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scrottie and I made it back to the home base in CA on Friday, after a solid 11 days of traveling for me. I don't know that I'll do a detailed blow-by-blow chronological recounting of our various adventures, but here are some initial thoughts and memorable moments. Also, a photo album with descriptions under the pictures.

We participated in the final two days of RAGBRAI, first from Ottumwa to Washington, then Washington to Muscatine a week from Saturday. We reached Muscatine in the early afternoon, with enough time to watch people wade into the Mississippi River and hoist their bikes over their heads for a victory photograph. Then we had some food and drinks at Contrary Brewing's brewpub while waiting out some of the afternoon heat and sun, pointed our bikes west, and pedaled back to Washington Saturday evening. Sunday evening, we made it back to Princess TinyHouse, parked in Ottumwa, IA. Monday, we drove from Ottumwa to Lincoln, and spent the evening and following morning catching up with my old boss and his family. Tuesday morning, we parked Princess TinyHouse and picked up a rental car, which we drove to Denver to visit with A and meet S. We spent a good part of Wednesday around Denver, then carried on to Fruita overnight. From Fruita, we took I-70 over to Highway 50, the Loneliest Road in America, and crossed mountain passes and desert valleys all the way out to Austin, Nevada, where we soaked in Spencer Hot Springs and flopped out for a nap in the scrub desert. On our last day, we reconnected with I-80 just outside of Reno and made it back to the house by midafternoon Friday.

They call RAGBRAI "Woodstock on Wheels." Overall, I found it to be more pleasant than the Seattle-to-Portland, for multiple reasons. For one thing, certain groups leapfrog along the route to sell foods and beverages to the riders. We appreciated the Iowa Craft Brewing tent in particular, although on a warm afternoon the hand-churned ice cream also hit the spot. For another thing, the distances are gentler on RAGBRAI, so it encourages riders with a broader range of aptitudes. Then there are the friendly people in the small towns, who pull out all the stops.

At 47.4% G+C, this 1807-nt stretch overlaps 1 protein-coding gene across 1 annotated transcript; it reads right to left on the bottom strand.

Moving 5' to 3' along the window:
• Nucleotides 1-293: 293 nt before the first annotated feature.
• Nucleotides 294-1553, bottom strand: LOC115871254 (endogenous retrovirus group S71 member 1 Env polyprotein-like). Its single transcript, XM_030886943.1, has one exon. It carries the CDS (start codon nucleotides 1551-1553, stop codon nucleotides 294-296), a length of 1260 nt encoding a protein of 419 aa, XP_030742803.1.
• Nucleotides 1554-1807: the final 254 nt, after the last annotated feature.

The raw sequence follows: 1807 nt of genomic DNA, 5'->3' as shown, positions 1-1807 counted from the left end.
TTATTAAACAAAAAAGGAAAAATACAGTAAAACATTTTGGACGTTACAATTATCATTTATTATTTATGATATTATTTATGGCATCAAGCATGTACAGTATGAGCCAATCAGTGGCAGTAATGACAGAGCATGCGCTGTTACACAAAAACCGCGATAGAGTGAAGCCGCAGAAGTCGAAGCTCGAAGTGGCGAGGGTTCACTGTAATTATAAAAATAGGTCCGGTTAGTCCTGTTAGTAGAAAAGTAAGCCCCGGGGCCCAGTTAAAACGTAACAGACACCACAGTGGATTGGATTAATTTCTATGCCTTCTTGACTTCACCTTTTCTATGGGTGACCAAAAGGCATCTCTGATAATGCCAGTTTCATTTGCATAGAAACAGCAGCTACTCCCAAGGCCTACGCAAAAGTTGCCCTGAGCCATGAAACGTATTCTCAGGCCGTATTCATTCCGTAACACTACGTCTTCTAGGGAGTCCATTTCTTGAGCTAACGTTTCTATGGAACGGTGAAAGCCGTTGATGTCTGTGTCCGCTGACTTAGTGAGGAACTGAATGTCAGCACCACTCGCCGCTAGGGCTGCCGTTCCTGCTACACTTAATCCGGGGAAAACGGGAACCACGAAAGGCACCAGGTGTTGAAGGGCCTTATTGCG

Originally, we had planned to roadtrip back to California in Princess TinyHouse, but as he thought things over, scrottie decided it would probably be best to keep her in the Midwest, where storage is more affordable/less risky and from where he would be in a better position to bring her up to his mother's mechanic in Minneapolis. We considered various different options for the return trip, and eventually settled on renting a car to roadtrip back. That made for a lot of driving on my part, mostly counterbalanced by the fact that we took a different route from when we drove the moving truck out from Nebraska to California.

I don't know if I'll ever take the same route again, along Highway 50, but I'm so very glad that we went that way this time. It evoked some of the sense that I get during visits to Montana, that whole "big sky and wide-open spaces" sensation, and I was also deeply happy to see more of the wild and crazy geology in Utah. If you ever have a chance, I highly recommend the drive along Highway 50.

And now, back to the lab.

Also, the Jolly Roger feels super light and responsive after riding around with a full load for touring for a couple of days. Which is hilarious when you consider that it weighs at least 40 pounds unloaded.

Comments

( 1 remark — Remark )
twoeleven
Aug. 9th, 2016 04:07 am (UTC)
Random small world coincidence: one of my friends grew up in Muscatine.
( 1 remark — Remark )

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